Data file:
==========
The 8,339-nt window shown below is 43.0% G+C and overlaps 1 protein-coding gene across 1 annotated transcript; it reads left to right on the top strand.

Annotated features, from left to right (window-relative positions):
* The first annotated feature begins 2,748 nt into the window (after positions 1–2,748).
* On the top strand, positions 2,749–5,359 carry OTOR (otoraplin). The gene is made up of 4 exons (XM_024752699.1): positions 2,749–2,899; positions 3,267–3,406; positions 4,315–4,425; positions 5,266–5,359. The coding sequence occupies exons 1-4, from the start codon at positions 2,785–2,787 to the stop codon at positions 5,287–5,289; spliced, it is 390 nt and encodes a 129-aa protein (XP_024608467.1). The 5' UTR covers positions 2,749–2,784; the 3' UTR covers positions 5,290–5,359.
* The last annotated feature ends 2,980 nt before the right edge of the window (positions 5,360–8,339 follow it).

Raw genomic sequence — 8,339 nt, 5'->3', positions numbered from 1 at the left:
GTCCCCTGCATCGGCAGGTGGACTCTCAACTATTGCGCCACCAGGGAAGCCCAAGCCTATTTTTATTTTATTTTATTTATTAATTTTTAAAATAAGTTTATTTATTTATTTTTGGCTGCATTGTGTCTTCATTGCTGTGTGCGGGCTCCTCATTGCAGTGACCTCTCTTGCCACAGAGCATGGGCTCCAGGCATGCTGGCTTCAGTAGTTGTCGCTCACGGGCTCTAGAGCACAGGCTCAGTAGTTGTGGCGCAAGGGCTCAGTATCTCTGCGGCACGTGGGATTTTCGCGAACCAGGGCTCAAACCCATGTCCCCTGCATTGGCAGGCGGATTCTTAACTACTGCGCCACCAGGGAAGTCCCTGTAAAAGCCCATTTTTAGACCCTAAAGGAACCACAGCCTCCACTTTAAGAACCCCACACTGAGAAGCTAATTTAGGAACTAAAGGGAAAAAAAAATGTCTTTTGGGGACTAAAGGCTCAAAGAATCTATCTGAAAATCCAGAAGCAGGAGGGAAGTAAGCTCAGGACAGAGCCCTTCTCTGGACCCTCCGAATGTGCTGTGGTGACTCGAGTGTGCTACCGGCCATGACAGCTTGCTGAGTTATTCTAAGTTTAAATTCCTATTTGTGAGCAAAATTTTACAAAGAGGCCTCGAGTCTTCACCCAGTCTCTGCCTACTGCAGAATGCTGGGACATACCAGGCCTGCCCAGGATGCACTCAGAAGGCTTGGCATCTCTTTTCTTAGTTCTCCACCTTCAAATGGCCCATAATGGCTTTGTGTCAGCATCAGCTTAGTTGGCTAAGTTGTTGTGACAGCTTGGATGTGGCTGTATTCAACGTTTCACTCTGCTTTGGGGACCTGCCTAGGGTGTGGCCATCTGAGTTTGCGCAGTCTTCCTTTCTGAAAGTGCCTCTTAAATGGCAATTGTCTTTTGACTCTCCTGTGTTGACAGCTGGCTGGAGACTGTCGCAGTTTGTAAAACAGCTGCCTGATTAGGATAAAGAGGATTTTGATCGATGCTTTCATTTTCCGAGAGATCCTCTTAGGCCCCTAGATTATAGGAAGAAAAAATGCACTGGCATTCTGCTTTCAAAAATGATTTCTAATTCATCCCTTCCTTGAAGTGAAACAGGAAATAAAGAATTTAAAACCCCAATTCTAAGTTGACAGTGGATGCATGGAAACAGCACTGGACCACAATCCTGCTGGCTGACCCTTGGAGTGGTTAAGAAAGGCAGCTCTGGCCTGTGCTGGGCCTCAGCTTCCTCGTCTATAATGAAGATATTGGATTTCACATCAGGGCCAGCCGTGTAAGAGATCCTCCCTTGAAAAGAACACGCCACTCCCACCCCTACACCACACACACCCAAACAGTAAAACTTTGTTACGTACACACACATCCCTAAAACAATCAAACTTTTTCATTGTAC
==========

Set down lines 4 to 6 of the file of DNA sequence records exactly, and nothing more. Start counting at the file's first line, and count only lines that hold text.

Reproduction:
* On the top strand, positions 2,749–5,359 carry OTOR (otoraplin). The gene is made up of 4 exons (XM_024752699.1): positions 2,749–2,899; positions 3,267–3,406; positions 4,315–4,425; positions 5,266–5,359. The coding sequence occupies exons 1-4, from the start codon at positions 2,785–2,787 to the stop codon at positions 5,287–5,289; spliced, it is 390 nt and encodes a 129-aa protein (XP_024608467.1). The 5' UTR covers positions 2,749–2,784; the 3' UTR covers positions 5,290–5,359.
* The last annotated feature ends 2,980 nt before the right edge of the window (positions 5,360–8,339 follow it).

Raw genomic sequence — 8,339 nt, 5'->3', positions numbered from 1 at the left: